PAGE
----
"Sometimes you can tell a large story with a tiny subject" (Porter 1996 113). This quote by one of America's great nature photographers well sums up his work. Next to Ansel Adams, who has received far more public publicity, Porter was one of the eminent nature photographers, describing with his pictures the natural wonders, large and small, of his native country.
Porter was born in 1901 in Winnetka, Illinois, and educated at Harvard's School of Engineering. He then went to Harvard Medical School, where he also later taught and tutored. He was actually a practicing physician before becoming a full-fledged photographer at the age of 37. It was the wonders of nature that turned him to photography, first merely as a naturalist's hobby, and finally as a full profession. It may be the combinati9on of an engineering and biochemist's background, as well as that of an intense doctor, that made him so much more keenly aware of his subject matter.
Like many other photographers who specialized in depicting nature, porter began by photographing birds. It was his "patience and thoroughness (which) have been put to good work in waiting out the precise moment in the actions of a bird, the exact nature of light or bloom or foliage in the making of a landscape photograph" (Anon 1996 101).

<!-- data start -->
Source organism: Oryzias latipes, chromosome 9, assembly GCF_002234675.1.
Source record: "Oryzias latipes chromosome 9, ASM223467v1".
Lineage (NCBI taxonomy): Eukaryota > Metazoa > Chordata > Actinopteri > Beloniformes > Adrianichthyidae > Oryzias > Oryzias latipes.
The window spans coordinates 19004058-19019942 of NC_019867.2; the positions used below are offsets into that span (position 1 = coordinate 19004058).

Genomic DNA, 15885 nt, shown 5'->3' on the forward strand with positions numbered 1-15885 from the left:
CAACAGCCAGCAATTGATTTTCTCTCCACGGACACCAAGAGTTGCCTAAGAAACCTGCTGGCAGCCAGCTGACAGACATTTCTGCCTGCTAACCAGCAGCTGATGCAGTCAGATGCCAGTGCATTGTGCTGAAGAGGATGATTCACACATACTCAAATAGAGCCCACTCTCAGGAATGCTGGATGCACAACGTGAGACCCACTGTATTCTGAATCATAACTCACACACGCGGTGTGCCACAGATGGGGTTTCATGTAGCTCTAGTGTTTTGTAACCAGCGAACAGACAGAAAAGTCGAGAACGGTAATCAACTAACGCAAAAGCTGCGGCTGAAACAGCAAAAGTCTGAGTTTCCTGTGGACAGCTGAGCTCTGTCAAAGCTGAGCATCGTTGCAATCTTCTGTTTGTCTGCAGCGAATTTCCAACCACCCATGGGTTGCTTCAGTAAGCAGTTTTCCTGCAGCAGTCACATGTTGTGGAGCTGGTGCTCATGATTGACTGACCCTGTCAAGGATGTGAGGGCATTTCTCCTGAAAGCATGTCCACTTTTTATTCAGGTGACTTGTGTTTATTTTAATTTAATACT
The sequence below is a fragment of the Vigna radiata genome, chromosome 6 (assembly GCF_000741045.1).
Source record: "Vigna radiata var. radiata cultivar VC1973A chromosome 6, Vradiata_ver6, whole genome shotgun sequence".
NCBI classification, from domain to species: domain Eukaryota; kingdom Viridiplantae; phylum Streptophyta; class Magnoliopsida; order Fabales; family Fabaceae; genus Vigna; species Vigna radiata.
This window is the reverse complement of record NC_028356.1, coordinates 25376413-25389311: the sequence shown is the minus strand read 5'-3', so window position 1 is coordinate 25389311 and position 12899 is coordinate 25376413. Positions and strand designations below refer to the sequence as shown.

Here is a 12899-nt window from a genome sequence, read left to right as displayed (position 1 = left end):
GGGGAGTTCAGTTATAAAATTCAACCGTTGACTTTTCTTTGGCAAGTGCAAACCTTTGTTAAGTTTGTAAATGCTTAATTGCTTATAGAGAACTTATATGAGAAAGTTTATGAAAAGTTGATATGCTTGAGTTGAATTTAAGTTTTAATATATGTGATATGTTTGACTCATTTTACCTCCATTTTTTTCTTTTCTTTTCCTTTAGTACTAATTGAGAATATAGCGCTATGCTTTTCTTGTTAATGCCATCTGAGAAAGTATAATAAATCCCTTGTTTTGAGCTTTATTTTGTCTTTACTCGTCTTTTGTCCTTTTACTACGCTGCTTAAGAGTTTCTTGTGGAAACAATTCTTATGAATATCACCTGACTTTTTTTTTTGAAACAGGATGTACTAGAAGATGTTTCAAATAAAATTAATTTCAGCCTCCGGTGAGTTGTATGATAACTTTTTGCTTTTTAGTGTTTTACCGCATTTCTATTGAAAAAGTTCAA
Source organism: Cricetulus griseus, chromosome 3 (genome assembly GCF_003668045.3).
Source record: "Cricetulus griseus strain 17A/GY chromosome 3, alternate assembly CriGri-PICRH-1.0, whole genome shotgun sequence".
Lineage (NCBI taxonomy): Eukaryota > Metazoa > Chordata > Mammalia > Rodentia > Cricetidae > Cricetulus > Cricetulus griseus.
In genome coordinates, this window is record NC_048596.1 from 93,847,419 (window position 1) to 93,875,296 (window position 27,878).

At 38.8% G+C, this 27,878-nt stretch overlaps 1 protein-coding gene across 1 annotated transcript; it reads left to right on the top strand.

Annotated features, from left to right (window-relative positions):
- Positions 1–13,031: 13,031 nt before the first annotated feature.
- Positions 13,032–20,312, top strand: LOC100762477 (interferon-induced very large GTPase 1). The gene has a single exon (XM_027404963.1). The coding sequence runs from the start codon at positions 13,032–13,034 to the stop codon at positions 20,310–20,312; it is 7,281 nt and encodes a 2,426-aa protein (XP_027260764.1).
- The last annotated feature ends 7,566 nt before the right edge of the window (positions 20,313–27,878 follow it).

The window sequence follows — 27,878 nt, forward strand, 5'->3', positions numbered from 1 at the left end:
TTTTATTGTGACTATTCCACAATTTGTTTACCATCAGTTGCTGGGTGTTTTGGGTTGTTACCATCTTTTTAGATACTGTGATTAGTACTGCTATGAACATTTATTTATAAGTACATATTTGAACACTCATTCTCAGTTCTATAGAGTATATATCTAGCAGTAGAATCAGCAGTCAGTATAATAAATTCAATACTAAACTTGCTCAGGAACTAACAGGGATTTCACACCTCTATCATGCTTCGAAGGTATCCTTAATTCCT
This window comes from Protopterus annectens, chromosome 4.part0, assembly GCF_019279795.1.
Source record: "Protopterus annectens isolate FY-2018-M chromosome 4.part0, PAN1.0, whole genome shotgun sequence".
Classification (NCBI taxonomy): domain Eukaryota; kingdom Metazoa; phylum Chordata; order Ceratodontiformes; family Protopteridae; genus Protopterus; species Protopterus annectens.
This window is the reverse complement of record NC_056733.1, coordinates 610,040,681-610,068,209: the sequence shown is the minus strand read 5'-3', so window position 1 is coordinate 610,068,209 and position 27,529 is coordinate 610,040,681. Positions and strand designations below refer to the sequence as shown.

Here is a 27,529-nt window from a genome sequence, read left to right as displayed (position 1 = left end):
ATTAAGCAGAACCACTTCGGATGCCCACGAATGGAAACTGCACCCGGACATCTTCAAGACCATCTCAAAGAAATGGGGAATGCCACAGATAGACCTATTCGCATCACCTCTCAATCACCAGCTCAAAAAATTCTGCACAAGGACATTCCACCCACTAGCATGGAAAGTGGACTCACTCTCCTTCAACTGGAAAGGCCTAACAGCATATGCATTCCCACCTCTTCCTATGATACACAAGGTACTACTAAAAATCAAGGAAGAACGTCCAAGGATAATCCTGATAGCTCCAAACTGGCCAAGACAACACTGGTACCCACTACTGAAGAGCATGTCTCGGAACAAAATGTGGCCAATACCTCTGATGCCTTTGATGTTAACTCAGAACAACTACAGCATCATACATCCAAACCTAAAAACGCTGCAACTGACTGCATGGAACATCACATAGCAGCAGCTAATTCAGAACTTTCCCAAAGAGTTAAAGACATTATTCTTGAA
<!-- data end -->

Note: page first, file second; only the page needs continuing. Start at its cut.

Porter was also one of the first of the professional naturalist photographers to use color. "When color film became available in the 1940s, it was not highly regarded by those photographers who practiced photography as an art. They disparaged color photography as too literal a medium for persona interpretation" (Anon 1996 101). Porter had a ready answer for his use of color film: "As my color photography shifted from the portrayal of birds to other nature objects, I began to realize that their appeal depended very largely on the subtleties of color lost when the subject was rendered in black-and-whiteà" (Anon 1996 176).